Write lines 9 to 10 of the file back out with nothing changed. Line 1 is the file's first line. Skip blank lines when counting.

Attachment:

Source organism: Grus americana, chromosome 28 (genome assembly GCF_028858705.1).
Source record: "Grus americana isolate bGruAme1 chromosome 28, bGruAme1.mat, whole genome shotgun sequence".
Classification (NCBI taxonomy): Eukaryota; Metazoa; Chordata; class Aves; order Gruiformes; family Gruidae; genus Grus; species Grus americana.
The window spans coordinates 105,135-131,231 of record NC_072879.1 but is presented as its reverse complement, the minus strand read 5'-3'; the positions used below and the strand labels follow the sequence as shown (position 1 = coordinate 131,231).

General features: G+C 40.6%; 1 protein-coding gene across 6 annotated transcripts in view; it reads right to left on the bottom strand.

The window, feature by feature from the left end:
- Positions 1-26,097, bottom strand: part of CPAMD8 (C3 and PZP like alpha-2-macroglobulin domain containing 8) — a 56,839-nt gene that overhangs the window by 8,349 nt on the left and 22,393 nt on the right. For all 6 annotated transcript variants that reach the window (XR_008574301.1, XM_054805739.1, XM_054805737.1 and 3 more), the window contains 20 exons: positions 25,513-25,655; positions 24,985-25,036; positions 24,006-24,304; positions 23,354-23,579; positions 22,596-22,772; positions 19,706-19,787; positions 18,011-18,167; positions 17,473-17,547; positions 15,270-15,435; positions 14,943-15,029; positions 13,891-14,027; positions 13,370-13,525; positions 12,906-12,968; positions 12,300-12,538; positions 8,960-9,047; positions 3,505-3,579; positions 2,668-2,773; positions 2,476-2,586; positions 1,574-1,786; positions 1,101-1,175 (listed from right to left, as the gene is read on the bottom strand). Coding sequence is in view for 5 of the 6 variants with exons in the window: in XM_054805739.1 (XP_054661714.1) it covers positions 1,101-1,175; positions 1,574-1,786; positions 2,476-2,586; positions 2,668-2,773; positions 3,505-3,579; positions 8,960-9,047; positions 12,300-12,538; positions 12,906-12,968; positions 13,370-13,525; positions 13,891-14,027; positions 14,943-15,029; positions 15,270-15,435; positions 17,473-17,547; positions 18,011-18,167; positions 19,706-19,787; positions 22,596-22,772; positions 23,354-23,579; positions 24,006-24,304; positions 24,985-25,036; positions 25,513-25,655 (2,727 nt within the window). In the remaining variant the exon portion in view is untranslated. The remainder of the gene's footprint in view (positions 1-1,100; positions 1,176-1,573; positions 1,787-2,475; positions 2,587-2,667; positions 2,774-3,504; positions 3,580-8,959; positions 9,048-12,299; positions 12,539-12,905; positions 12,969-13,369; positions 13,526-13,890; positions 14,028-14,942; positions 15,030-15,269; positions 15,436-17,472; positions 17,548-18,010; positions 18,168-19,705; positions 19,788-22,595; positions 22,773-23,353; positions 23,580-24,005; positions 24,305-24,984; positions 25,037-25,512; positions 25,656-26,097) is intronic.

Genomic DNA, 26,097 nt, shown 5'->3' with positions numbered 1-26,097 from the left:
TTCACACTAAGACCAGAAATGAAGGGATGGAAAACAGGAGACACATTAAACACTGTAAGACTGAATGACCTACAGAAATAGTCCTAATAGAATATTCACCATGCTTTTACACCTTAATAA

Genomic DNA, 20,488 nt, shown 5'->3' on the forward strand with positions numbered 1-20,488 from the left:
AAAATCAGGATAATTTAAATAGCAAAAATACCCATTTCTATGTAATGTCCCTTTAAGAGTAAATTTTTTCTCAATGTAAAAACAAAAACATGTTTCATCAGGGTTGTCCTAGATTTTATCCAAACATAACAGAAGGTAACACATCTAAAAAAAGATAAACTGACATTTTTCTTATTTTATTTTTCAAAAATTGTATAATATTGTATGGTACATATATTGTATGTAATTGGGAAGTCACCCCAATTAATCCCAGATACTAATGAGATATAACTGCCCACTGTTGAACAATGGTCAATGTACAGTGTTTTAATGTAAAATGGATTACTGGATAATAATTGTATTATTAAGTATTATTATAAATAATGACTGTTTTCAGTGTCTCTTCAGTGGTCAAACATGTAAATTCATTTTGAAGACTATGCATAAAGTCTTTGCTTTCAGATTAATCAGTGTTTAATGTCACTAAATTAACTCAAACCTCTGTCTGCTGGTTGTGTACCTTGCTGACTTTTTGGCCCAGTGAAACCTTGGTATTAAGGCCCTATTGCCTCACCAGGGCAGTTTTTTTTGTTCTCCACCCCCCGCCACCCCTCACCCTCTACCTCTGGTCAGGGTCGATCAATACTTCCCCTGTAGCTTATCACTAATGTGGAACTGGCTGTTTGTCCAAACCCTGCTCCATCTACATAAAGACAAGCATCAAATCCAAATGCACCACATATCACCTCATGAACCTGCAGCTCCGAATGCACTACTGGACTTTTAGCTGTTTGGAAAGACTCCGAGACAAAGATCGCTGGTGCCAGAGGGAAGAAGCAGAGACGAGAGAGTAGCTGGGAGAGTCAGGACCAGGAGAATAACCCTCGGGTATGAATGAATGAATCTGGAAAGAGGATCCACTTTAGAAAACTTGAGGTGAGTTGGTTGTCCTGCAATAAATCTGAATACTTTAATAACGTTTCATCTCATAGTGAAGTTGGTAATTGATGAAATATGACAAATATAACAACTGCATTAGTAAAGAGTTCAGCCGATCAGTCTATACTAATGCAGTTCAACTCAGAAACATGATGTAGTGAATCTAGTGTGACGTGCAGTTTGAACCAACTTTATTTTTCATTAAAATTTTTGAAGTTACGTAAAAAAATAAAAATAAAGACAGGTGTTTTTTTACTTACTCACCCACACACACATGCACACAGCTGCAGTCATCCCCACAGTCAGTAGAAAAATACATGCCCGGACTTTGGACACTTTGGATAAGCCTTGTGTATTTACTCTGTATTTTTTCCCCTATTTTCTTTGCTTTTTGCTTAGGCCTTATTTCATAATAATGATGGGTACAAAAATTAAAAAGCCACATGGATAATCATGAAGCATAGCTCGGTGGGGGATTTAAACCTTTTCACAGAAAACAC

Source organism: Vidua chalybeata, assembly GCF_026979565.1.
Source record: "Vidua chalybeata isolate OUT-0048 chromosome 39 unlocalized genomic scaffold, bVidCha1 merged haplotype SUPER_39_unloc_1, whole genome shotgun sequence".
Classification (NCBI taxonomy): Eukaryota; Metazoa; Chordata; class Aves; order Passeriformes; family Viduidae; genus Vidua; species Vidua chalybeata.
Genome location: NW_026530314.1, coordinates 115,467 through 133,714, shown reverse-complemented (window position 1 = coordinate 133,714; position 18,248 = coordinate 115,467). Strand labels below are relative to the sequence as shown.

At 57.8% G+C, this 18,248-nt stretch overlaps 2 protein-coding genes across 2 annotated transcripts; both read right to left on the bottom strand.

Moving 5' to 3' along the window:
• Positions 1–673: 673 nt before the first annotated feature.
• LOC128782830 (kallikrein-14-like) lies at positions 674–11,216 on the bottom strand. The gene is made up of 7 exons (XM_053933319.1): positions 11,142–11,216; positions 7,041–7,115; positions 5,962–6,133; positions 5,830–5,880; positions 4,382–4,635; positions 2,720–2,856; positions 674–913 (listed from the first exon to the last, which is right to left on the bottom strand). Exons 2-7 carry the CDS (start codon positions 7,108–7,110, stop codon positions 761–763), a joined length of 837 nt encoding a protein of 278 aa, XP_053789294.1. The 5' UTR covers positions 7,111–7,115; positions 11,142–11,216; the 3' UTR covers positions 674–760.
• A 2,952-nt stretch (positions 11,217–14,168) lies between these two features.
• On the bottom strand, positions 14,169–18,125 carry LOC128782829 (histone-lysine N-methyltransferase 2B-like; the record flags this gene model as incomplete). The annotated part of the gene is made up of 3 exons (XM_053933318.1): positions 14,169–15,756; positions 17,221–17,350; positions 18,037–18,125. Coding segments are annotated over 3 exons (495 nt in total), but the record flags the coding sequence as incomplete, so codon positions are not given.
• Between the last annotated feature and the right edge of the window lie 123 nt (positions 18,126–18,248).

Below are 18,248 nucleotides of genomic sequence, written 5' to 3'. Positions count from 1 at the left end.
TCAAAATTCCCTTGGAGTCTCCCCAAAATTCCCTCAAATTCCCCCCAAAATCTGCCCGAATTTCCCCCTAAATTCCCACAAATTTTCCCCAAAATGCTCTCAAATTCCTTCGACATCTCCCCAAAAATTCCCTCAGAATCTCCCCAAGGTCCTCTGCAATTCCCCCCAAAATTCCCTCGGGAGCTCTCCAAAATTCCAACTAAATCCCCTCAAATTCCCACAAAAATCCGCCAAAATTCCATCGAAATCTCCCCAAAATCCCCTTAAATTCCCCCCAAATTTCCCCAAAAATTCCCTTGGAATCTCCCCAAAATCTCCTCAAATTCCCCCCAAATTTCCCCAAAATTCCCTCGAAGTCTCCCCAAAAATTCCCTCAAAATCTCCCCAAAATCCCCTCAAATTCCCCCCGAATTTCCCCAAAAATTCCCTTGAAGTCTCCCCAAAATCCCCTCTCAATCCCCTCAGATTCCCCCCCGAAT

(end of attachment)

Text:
TTCACACTAAGACCAGAAATGAAGGGATGGAAAACAGGAGACACATTAAACACTGTAAGACTGAATGACCTACAGAAATAGTCCTAATAGAATATTCACCATGCTTTTACACCTTAATAA

Genomic DNA, 20,488 nt, shown 5'->3' on the forward strand with positions numbered 1-20,488 from the left: